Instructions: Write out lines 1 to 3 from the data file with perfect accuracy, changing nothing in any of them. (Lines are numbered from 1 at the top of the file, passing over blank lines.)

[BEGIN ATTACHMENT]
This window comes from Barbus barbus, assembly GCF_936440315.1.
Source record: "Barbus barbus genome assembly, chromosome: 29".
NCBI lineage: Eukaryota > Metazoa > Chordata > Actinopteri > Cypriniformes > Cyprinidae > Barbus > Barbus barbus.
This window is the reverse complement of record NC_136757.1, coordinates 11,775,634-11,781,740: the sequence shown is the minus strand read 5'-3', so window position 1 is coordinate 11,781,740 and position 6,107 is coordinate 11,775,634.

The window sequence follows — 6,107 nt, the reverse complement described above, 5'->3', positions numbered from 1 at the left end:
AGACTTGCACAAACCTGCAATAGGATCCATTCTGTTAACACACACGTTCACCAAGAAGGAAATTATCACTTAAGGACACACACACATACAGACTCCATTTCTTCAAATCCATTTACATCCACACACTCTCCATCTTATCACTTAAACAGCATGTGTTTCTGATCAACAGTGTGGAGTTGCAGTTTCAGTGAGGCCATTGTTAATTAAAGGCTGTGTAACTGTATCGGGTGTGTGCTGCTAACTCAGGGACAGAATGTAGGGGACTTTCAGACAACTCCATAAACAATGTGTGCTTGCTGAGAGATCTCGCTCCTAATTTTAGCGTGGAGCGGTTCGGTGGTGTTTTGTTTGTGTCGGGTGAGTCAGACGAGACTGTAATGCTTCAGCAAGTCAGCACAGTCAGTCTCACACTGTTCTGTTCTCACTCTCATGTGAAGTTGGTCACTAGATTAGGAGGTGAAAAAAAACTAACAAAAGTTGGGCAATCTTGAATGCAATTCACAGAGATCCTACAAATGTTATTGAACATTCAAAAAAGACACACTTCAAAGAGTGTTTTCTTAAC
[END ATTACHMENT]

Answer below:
This window comes from Barbus barbus, assembly GCF_936440315.1.
Source record: "Barbus barbus genome assembly, chromosome: 29".
NCBI lineage: Eukaryota > Metazoa > Chordata > Actinopteri > Cypriniformes > Cyprinidae > Barbus > Barbus barbus.